Full-Day Student Symposia
- Kids & Families
- Day Camps
- Corporate Groups
- Wellness Through Art
AGH Symposia encourage students to experience historical and social themes through artwork on display. This full-day interdisciplinary program includes a featured speaker, exhibition tours, hands on art-making and activities focused on a significant theme, leading to important conversations and inspiring students to take action.
Secondary* Curriculum connections: Canada and World History; Genocide Studies; Indigenous Studies; World Religions; English; Visual Arts.
*Inquire about a Current Conversations: Displacement and Reclaiming Identity program for Grade 7/8
Fall Symposia at the AGH will use exhibitions on view as a lens with which to focus on themes of displacement and reclaiming identity. Both symposia provide a multi-faceted entry point from which to start, or continue, the conversation about how all Canadians need to be part of the Truth and Reconciliation process.
Current Conversations: Displacement and Reclaiming Identity
Tuesdays, November 14 & December 5, 2017
8:30 am to 2:30 pm
Through the works of contemporary artists Shelley Niro and Abedar Kamgari students will explore traditionally-held notions of Canada and the consequences of these views. Niro is a member of the Six Nations Reserve, Bay of Quinte Kanien’kehaka (Mohawk) Nation, Turtle Clan. Kamgari is a first-generation Canadian of Iranian descent.
Niro’s work challenges the traditional, colonial view of the untouched Canadian Landscape, while Kamgari explores her journey of immigration and displacement from her place of birth. Traditional viewpoints are challenged, and a new inclusive vision is presented. By working with these two exhibitions along with collections of Inuit and settler art, they will uncover notions of Canadian identity through many cultural lenses. Students will explore the traditionally-held notions of Canada and the consequences of these views. They will compare them with a more inclusive world view.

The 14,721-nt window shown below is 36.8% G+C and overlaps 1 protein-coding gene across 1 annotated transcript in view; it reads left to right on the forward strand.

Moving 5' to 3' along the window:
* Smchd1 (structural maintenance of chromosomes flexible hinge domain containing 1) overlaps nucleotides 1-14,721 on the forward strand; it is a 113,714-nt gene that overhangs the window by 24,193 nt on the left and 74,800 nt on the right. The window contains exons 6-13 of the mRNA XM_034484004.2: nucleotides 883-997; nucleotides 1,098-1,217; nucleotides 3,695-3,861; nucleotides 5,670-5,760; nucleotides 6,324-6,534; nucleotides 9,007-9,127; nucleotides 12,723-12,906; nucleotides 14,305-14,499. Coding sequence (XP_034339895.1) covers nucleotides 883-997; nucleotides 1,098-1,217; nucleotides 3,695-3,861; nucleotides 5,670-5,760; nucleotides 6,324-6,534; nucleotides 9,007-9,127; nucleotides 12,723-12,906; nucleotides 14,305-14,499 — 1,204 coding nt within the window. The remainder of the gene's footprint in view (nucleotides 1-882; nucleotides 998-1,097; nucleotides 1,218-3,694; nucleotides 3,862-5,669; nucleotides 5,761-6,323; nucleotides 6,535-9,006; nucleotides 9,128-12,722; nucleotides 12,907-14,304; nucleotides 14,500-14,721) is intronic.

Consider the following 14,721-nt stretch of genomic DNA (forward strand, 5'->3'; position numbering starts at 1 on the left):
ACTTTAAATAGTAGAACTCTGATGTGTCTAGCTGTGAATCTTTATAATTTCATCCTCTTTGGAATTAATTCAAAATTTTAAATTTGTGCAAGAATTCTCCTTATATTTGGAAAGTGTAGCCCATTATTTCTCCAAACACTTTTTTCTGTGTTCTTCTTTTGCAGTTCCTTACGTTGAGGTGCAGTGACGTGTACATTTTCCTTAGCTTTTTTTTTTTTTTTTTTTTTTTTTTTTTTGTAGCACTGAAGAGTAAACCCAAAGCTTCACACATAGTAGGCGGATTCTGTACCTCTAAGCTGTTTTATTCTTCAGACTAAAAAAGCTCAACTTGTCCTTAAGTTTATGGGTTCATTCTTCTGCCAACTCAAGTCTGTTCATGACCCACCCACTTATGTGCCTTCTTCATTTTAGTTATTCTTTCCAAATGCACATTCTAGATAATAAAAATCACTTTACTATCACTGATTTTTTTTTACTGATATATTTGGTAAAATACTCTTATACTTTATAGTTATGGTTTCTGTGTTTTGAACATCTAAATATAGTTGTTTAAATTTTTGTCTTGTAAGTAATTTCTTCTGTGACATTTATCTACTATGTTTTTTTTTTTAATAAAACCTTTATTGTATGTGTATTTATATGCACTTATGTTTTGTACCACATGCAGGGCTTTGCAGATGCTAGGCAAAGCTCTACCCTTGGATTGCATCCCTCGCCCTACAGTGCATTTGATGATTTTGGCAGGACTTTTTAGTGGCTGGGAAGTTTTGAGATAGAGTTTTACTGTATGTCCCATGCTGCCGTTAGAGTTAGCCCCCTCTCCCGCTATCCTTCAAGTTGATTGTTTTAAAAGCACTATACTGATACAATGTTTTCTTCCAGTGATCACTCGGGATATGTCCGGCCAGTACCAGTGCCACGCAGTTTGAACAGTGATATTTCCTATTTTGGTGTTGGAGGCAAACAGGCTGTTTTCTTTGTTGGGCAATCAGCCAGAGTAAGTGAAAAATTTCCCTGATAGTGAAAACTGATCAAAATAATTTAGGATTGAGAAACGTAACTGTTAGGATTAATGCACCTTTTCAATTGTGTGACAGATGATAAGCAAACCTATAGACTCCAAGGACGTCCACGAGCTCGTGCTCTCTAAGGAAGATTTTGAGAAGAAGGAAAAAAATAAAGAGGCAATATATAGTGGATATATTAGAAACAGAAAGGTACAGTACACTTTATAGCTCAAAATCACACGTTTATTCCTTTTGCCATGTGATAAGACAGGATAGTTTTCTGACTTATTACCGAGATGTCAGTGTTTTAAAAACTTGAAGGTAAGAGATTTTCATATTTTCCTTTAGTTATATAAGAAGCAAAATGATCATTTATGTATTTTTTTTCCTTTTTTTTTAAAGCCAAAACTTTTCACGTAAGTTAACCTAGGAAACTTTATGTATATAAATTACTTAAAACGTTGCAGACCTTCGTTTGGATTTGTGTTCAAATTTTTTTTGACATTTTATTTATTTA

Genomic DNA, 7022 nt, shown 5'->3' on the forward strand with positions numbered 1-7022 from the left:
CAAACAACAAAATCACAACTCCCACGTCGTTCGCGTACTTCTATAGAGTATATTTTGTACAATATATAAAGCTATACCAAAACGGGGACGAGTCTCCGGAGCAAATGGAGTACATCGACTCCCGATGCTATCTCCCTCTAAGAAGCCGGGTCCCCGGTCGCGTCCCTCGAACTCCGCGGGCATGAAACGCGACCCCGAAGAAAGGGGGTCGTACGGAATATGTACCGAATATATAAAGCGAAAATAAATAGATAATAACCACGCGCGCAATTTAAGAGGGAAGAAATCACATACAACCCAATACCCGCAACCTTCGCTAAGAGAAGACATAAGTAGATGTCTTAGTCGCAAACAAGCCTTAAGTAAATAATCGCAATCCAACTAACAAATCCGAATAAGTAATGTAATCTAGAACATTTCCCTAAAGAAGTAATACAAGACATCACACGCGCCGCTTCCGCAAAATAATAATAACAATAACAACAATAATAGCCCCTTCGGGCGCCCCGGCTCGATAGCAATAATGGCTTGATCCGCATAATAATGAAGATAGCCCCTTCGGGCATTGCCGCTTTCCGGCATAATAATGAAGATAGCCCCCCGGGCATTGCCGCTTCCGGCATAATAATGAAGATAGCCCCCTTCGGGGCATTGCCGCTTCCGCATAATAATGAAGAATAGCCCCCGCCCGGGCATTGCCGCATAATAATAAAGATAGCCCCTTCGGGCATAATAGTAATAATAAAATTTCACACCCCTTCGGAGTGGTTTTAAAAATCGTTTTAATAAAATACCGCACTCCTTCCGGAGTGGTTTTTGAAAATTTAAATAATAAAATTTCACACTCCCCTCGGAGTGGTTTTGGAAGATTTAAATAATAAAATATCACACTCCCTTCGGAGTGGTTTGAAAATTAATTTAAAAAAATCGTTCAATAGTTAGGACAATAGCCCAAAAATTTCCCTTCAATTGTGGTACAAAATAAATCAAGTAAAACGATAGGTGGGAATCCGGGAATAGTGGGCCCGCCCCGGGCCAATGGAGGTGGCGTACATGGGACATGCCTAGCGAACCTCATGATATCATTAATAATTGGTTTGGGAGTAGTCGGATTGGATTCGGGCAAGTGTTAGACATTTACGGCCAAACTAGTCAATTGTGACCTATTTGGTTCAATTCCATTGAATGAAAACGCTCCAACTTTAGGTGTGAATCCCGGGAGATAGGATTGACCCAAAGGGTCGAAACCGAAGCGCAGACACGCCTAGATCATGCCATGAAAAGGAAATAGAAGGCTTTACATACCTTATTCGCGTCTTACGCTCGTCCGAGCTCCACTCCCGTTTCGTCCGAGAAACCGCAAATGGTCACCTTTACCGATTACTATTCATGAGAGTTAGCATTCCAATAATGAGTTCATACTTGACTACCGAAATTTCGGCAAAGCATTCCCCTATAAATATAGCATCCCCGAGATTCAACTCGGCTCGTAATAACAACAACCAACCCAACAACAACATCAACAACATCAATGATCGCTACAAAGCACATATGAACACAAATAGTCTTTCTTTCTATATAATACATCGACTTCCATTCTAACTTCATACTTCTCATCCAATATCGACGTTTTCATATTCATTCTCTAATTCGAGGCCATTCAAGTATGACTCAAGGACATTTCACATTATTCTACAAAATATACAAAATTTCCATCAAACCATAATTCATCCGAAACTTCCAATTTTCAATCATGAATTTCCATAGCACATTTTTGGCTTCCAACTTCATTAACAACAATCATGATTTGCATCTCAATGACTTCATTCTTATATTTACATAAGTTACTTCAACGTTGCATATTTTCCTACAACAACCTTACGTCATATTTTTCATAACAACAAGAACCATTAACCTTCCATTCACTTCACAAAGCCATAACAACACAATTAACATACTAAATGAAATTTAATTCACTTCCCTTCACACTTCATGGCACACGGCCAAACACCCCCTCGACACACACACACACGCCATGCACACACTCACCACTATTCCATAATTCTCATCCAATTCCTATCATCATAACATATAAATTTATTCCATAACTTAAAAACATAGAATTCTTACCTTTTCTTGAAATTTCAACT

This event will feature a variety of voices, from Indigenous guests and contemporary artists. Students will participate in interactive exhibition tours and hands-on activities to activate their learning and reveal ways to reframe their own ideas of identity, of what it means to be Canadian.
Don’t miss our Teachers Night on Exploring Themes of Identity and Displacement, Wednesday, November 1, for more information about the symposium program and other tour options.
Troubling Footprints: Human Impact on Land, Water and Worldview
Tuesdays, April 24 & May 8, 2018
8:30 am to 2:30 pm
Industry, development and actions of everyday left have all left an indelible mark on the landscape. The environmental and social impacts of this are even more far-reaching and affect cultures around the world.
The exhibition Witness: Edward Burtynsky brings environmental issues to our attention through awe-inspiring images of industrial sites. The photographs are a reflection of our times, and show the complex affects that global manufacturing, and the demands of first world consumers have on the planet. In a second major exhibition of historical and contemporary artists, the theme of water and its centrality in various artistic, spiritual and identity-based concepts is further explored.
This event will use the exhibitions as a jumping-off point to explore themes of impact, attitude, worldview as well as the myriad opportunities to participate in social change. Special guests will include indigenous elders, conservationists and artists.
The Judgement of Paris c. 1640
Cornelis Van Poelenburgh (Dutch 1586-1667)
oil on copper plate, Anonymous Gift, 1973